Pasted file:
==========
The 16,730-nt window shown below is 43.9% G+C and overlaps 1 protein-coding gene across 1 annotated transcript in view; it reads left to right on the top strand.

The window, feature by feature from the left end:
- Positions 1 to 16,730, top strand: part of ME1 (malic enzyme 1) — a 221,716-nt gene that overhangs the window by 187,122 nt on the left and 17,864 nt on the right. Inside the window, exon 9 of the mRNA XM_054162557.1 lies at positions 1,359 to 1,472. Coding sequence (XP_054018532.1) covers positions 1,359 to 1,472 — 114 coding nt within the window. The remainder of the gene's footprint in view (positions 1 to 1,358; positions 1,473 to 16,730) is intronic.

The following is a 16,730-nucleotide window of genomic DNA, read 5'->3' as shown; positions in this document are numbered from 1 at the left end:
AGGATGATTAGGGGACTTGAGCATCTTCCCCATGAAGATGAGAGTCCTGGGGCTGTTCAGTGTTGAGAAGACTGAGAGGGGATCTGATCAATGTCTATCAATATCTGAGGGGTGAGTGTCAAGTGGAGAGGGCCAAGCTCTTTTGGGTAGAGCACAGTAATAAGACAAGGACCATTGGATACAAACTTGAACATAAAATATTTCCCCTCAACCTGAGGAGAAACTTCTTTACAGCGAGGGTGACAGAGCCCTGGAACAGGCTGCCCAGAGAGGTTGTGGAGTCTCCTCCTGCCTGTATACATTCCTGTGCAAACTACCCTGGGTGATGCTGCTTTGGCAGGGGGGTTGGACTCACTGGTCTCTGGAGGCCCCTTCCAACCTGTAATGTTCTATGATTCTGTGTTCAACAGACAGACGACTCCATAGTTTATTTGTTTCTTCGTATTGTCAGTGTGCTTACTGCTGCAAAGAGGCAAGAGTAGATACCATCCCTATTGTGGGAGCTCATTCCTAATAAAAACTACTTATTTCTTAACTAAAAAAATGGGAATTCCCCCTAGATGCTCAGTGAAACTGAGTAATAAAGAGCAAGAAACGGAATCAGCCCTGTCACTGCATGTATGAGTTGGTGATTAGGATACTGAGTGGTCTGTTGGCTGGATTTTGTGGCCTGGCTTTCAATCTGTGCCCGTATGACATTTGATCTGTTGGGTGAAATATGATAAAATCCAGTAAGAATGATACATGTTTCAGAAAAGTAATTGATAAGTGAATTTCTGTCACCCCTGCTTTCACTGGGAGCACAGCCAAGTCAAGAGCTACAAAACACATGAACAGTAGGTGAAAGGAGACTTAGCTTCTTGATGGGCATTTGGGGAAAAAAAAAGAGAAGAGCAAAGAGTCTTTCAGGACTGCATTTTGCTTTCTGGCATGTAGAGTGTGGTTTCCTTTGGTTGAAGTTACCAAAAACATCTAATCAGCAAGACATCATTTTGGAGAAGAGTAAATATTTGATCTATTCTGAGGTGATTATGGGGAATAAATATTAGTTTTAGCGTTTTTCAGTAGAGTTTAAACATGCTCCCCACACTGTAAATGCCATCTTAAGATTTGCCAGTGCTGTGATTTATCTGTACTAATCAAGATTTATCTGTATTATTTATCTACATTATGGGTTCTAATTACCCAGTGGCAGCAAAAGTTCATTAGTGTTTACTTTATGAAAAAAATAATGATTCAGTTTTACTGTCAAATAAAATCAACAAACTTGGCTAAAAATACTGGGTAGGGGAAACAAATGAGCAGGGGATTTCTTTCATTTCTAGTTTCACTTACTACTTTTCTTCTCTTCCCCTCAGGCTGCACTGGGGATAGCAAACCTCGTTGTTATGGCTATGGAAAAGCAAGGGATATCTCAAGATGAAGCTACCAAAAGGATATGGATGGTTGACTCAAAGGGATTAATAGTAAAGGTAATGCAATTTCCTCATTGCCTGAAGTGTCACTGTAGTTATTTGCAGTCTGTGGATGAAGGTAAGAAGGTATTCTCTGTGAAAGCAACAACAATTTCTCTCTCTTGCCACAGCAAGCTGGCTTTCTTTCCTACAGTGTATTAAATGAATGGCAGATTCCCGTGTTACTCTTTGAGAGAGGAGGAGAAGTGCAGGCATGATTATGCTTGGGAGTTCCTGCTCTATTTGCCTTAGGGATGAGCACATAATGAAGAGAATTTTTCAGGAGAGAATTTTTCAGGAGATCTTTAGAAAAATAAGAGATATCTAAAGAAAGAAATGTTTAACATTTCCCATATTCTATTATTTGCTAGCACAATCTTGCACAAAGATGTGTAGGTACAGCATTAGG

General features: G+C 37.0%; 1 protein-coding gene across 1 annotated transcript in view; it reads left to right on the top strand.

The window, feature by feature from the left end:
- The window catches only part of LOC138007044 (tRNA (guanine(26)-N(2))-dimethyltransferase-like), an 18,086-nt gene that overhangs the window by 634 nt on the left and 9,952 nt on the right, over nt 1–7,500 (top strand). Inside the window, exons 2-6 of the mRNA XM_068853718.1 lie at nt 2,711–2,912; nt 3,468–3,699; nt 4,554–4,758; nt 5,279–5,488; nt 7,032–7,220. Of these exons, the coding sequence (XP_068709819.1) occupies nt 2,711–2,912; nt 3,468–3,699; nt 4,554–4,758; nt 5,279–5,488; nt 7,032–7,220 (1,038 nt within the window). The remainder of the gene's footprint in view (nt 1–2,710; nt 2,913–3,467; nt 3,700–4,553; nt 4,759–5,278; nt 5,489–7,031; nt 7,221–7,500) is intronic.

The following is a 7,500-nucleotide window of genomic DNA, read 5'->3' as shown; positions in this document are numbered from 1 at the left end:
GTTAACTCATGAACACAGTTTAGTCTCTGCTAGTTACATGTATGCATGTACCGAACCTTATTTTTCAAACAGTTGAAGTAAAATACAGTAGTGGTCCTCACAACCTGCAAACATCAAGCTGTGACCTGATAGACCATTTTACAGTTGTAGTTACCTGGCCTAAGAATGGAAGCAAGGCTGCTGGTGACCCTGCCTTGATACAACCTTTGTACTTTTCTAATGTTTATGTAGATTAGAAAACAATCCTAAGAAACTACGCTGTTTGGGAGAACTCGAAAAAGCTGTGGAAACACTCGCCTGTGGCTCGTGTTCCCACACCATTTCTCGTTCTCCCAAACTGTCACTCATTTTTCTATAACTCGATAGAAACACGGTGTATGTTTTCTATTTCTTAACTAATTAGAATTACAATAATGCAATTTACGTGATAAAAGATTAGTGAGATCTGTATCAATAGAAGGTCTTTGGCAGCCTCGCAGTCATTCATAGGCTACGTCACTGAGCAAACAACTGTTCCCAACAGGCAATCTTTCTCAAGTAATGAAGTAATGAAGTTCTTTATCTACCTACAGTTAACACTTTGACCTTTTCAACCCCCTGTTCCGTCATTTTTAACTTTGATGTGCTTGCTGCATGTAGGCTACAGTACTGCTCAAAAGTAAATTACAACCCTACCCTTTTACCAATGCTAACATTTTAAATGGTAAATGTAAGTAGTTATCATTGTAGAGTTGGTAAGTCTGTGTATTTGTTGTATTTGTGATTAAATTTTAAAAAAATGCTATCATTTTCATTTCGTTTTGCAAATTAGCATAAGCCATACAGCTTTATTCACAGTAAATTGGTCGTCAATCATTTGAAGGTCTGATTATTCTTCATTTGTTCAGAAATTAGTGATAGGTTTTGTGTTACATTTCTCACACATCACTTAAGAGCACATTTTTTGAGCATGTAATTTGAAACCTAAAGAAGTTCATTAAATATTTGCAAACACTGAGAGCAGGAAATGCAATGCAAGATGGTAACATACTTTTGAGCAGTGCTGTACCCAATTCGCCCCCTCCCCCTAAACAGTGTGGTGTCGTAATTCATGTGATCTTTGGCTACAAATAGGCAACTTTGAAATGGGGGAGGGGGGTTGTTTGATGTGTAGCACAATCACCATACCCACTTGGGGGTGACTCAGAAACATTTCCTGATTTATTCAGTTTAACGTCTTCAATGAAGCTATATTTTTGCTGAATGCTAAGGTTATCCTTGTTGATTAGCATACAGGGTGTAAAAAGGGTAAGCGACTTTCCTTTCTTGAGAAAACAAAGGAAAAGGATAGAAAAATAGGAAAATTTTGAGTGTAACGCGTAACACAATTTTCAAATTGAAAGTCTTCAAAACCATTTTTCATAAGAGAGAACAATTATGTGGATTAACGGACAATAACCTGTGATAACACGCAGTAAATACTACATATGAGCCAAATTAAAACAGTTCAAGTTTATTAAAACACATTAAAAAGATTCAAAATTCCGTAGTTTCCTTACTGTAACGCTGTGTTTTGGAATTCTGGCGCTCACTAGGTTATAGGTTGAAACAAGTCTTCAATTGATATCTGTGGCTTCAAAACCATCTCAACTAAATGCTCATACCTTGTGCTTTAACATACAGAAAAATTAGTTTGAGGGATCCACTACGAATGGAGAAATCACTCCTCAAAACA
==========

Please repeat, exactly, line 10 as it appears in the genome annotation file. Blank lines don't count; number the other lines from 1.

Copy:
GTTAACTCATGAACACAGTTTAGTCTCTGCTAGTTACATGTATGCATGTACCGAACCTTATTTTTCAAACAGTTGAAGTAAAATACAGTAGTGGTCCTCACAACCTGCAAACATCAAGCTGTGACCTGATAGACCATTTTACAGTTGTAGTTACCTGGCCTAAGAATGGAAGCAAGGCTGCTGGTGACCCTGCCTTGATACAACCTTTGTACTTTTCTAATGTTTATGTAGATTAGAAAACAATCCTAAGAAACTACGCTGTTTGGGAGAACTCGAAAAAGCTGTGGAAACACTCGCCTGTGGCTCGTGTTCCCACACCATTTCTCGTTCTCCCAAACTGTCACTCATTTTTCTATAACTCGATAGAAACACGGTGTATGTTTTCTATTTCTTAACTAATTAGAATTACAATAATGCAATTTACGTGATAAAAGATTAGTGAGATCTGTATCAATAGAAGGTCTTTGGCAGCCTCGCAGTCATTCATAGGCTACGTCACTGAGCAAACAACTGTTCCCAACAGGCAATCTTTCTCAAGTAATGAAGTAATGAAGTTCTTTATCTACCTACAGTTAACACTTTGACCTTTTCAACCCCCTGTTCCGTCATTTTTAACTTTGATGTGCTTGCTGCATGTAGGCTACAGTACTGCTCAAAAGTAAATTACAACCCTACCCTTTTACCAATGCTAACATTTTAAATGGTAAATGTAAGTAGTTATCATTGTAGAGTTGGTAAGTCTGTGTATTTGTTGTATTTGTGATTAAATTTTAAAAAAATGCTATCATTTTCATTTCGTTTTGCAAATTAGCATAAGCCATACAGCTTTATTCACAGTAAATTGGTCGTCAATCATTTGAAGGTCTGATTATTCTTCATTTGTTCAGAAATTAGTGATAGGTTTTGTGTTACATTTCTCACACATCACTTAAGAGCACATTTTTTGAGCATGTAATTTGAAACCTAAAGAAGTTCATTAAATATTTGCAAACACTGAGAGCAGGAAATGCAATGCAAGATGGTAACATACTTTTGAGCAGTGCTGTACCCAATTCGCCCCCTCCCCCTAAACAGTGTGGTGTCGTAATTCATGTGATCTTTGGCTACAAATAGGCAACTTTGAAATGGGGGAGGGGGGTTGTTTGATGTGTAGCACAATCACCATACCCACTTGGGGGTGACTCAGAAACATTTCCTGATTTATTCAGTTTAACGTCTTCAATGAAGCTATATTTTTGCTGAATGCTAAGGTTATCCTTGTTGATTAGCATACAGGGTGTAAAAAGGGTAAGCGACTTTCCTTTCTTGAGAAAACAAAGGAAAAGGATAGAAAAATAGGAAAATTTTGAGTGTAACGCGTAACACAATTTTCAAATTGAAAGTCTTCAAAACCATTTTTCATAAGAGAGAACAATTATGTGGATTAACGGACAATAACCTGTGATAACACGCAGTAAATACTACATATGAGCCAAATTAAAACAGTTCAAGTTTATTAAAACACATTAAAAAGATTCAAAATTCCGTAGTTTCCTTACTGTAACGCTGTGTTTTGGAATTCTGGCGCTCACTAGGTTATAGGTTGAAACAAGTCTTCAATTGATATCTGTGGCTTCAAAACCATCTCAACTAAATGCTCATACCTTGTGCTTTAACATACAGAAAAATTAGTTTGAGGGATCCACTACGAATGGAGAAATCACTCCTCAAAACA